Fifty-seven

A recent editorial in The Financial Times correctly stated that COVID-19 had “laid bare the frailty of the social contract.” This is an obvious truth, but I wonder how many people truly understand just how profoundly the virus has exposed our societal nakedness.

The US has a long history of being unprepared for disaster. From Pearl Harbor to Katrina to COVID-19, our record isn’t good. But this disaster has exposed new weaknesses and will hopefully change us forever.

COVID-19 threatens every American in ways we haven’t experienced since the Second World War. It’s not isolated to New York or New Orleans. It doesn’t discriminate. America seems much more vulnerable than other countries. Approximately 3.5 million Americans have lost their insurance coverage due to economic tightening. Compare that to how many have lost coverage in Canada, Germany, France Japan and a dozen other nations: 0

Are we learning and adjusting? I don’t see much evidence of that. Republicans and Democrats have offered millions of terrified, suffering people what a basically amounts to a pittance, an amount that doesn’t begin to cover housing and insurance, especially if you’re on COBRA. It’s a travesty.

A reasonable solution would be to open up Medicare to all Americans, at least temporarily, but there’s little or no support for that within the Democratic brain trust. Biden stubbornly (and stupidly) refuses to endorse universal coverage, and it will likely cost him the election. The man is woefully out of touch with reality.  If the Democrats can’t coalesce and support it, there’s no hope. At least in the short term.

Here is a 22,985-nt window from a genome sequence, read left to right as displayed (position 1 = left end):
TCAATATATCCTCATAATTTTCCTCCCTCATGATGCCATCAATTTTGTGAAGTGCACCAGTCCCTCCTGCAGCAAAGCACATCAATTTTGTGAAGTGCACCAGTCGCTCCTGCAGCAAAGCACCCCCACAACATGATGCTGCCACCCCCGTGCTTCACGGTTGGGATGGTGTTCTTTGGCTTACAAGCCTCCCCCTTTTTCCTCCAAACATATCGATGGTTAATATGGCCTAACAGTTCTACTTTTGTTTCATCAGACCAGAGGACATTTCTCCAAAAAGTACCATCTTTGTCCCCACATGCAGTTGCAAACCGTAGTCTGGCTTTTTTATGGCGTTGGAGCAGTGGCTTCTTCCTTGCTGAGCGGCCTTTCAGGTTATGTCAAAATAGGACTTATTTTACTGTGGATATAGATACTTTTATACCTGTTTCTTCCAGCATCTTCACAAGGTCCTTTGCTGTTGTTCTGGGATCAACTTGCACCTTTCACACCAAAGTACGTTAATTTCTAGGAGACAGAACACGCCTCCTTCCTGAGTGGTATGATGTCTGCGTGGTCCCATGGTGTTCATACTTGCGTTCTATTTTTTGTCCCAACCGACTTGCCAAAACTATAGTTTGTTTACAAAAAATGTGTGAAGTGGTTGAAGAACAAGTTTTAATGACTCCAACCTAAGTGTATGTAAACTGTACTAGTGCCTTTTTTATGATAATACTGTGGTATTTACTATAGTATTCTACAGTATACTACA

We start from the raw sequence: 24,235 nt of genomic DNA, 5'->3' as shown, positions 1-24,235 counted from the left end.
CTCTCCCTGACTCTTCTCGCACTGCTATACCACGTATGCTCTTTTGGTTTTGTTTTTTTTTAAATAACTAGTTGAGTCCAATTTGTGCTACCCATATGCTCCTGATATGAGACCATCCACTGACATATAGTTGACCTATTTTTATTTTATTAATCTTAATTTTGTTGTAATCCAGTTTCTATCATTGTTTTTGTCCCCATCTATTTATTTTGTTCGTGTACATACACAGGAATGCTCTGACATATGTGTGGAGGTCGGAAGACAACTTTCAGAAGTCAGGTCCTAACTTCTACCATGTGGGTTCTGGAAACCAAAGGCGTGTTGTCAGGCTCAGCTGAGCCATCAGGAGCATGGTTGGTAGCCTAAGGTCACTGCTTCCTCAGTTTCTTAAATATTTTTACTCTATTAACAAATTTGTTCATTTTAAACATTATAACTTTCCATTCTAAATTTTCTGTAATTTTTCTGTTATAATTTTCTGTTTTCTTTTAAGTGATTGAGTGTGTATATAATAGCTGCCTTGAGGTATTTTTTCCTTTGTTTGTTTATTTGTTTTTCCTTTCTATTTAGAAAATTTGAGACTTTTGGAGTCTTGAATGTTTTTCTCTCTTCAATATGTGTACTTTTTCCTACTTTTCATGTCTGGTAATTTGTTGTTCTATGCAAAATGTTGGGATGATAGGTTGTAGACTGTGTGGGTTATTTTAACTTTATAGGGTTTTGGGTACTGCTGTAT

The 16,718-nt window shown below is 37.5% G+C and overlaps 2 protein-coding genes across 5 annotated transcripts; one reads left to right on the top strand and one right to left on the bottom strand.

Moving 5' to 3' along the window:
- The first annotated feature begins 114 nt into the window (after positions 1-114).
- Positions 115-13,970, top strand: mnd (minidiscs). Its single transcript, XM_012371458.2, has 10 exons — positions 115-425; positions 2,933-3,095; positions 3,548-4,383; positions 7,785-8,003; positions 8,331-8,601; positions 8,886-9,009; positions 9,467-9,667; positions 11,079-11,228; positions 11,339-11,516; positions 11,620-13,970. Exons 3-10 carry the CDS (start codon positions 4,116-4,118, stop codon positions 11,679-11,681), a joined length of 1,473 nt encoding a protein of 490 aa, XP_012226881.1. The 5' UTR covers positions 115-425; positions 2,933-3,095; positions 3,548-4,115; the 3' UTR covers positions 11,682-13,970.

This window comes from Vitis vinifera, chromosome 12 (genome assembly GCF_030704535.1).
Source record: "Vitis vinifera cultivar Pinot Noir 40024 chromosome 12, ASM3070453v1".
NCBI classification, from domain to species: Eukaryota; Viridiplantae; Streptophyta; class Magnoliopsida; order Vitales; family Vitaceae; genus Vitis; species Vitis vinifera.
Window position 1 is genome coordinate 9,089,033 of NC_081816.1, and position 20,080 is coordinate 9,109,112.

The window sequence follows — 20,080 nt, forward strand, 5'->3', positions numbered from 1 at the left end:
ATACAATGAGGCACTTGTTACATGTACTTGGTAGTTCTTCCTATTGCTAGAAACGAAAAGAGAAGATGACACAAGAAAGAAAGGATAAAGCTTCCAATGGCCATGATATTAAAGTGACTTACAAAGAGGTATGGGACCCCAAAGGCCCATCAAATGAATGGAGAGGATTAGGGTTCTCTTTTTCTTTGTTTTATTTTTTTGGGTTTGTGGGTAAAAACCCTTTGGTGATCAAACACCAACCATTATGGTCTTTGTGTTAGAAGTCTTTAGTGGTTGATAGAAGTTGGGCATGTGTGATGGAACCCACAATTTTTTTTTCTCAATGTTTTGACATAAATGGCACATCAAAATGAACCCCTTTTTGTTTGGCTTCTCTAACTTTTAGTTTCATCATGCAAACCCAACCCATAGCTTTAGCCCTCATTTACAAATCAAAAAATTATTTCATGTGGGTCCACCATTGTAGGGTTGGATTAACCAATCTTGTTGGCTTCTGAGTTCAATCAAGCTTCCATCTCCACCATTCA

In the long term, I’m hopeful the young people in America have long memories and will turn their backs on the two party establishment. Most of them have already realized that the current two party system is an abject failure and doesn’t represent their needs or views. I mean, what more evidence do you need than being hopelessly and indefinitely out of work and with no insurance while under a quarantine? And even with insurance, there are no guarantees you can receive treatment if you’re sick, because there aren’t enough hospital beds. And why aren’t there enough beds? There aren’t enough beds, because profit driven healthcare optimizes high occupancy in hospitals. Hospitals don’t want empty beds. They’re like hotels and don’t over build. Every bed needs a paying patient, and who benefits?

The owners and senior executives.

It’s not a system built for disasters, and it’s definitely not built for the poor.  But it is a good time to perhaps recall the founding of our greatest healthcare institution, The Mayo Clinic. Mayo was founded by Dr. Will Mayo with the help of Franciscan nuns. It was founded to insure all people, regardless of their financial situation, would have access to good healthcare.  It’s a good time for us to reevaluate the role of healthcare in America, to view it as a vocation, not as a business. It’s a time for us to reject partisanship and to embrace pragmatism. To insist on the implementation of an economic and social system that prioritizes democracy and fairness over profit.

That’s the cornerstone of preparedness.

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